Reviewing your obsolescence strategy

Reviewing your obsolescence strategy

Here’s a recap on EU Automation’s seven steps to obsolescence management. If you follow these, you can’t go wrong:

1      Initial system audit
Assess the age of your equipment, how long the components have been on the market and what updates are available

2       Resource planning
Weigh up the best use of resources for your business

3       Basic risk analysis
Analyse how likely your parts are to break down and assess the condition of equipment

4       Obsolescence risk
Keep a list of all obsolete parts in your system and keep track of any last time to buy notices

5      Supplier planning
Ensure you’re in contact with a reliable supplier

6       Create a database
Organise your notes, records and analytics into one format

7       Review and update
Daily checks and updates will minimise the risk of unpleasant surprises

From school reports to annual performance reviews, it’s often thought that analysing success is best done once a year. Often, it’s more effective to review your success as an ongoing task, particularly when it comes to obsolescence management.

Obsolescence is a pain point for manufacturers. Because of technological and market changes, new regulations and planned obsolescence, products, equipment, skills and software are fated to become obsolete. The development of smarter products, new materials and innovations in electronics are speeding up this process.

According to BS EN 62402:2007, “Obsolescence is unavoidable and cannot be prevented, but visionary and careful planning can minimise its effects and its potential high costs.” And high costs there are. If a system redesign or upgrade is necessary, the company will require hardware, professional services and testing. This is impossible to sustain, particularly if multiple components become obsolete during a system’s life. It can also lead to the reduction of extensive downtime.

Obsolescence management is essential at every step of a system’s lifecycle.

Doing this pre-emptively and pro-actively will prevent production downtime and expensive upgrades. A successful obsolescence management strategy is an ongoing commitment, from design to end-of-life, to ensure your business always has a solution ready.

Parts of a whole

Developing an obsolescence management strategy is a complex art. However, by combining dedication, planning and product lifecycle knowledge, a company can safeguard themselves against the cost and reputation damage. The strategy will consist of identifying risks, priorities and planning reactive, proactive and strategic actions in the event that something becomes obsolete. When a critical component approaches end-of-life, the manufacturer must adapt its process or supply chain.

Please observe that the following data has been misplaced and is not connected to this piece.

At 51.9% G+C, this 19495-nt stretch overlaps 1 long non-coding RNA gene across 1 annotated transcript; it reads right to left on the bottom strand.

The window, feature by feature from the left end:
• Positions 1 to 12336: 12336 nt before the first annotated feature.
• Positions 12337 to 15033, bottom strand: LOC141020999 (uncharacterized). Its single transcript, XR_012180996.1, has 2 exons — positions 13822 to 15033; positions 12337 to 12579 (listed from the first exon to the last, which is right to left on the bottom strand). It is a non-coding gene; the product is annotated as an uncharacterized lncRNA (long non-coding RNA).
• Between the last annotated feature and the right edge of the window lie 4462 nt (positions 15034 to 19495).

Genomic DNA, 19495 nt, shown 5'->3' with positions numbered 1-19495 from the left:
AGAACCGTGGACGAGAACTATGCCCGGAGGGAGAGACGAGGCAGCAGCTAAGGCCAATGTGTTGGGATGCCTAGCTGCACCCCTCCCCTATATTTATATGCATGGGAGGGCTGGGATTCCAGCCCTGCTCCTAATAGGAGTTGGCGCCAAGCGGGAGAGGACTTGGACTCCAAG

Keep it updated

If your business has grown or expanded in to new markets, this may impact the way you manage obsolescence. There are numerous ways to manage obsolescence from a simple spreadsheet, to a computerised maintenance management system. It can either be managed in-house by an obsolescence manager or contracted out to a third party – dependent on what is the best use of resources for a business. Remember to review your approach as your business grows and changes, you may find there is a better method to suit your new processes.

When reviewing your obsolescence management strategy, you should consider what changes in the plant. You can conduct an audit, examining machinery, its age and its time on the market to see if anything is obsolete or if any software requires updating. For example, when purchasing a new piece of machinery, it is important to remember it is common for a system to outlive its components. If a component were to break, how would it impact on the system and your other business processes?

It can be difficult to keep track of end of life notification, thinking about obsolescence from the minute the equipment is installed could make a big difference later down the line. Continually update you list of all obsolete parts and all parts close to obsolescence to give you an idea of the parts that will be challenging to source.

Once you have audited the new equipment in your facility, you can update your risk assessment to determine if the applications are critical to your business or are at high risk of obsolescence and breakdown. The parts at risk of breakdown are the best targets for you to add to your preventative maintenance regime.

Businesses must weigh up whether they want to stockpile spare parts, which can be costly and requires warehouse space, or plan how they will rapidly access a required part when needed.

Both require a relationship with an obsolete equipment supplier, but the second approach requires more care to be taken when choosing one as rapid delivery is required. You should regularly assess the record of your suppliers to ensure they can access difficult-to-source parts, meet the required delivery time and are vigilant to counterfeits.

Unlike your old school reports, obsolescence management is not a yearly process, you need to schedule in more than an annual review to avoid downtime. It’s important to reflect and review your strategy’s success daily, particularly when new equipment is installed or new processes introduced. The more time you dedicate to obsolescence management, the lower the risk you’ll be caught out.

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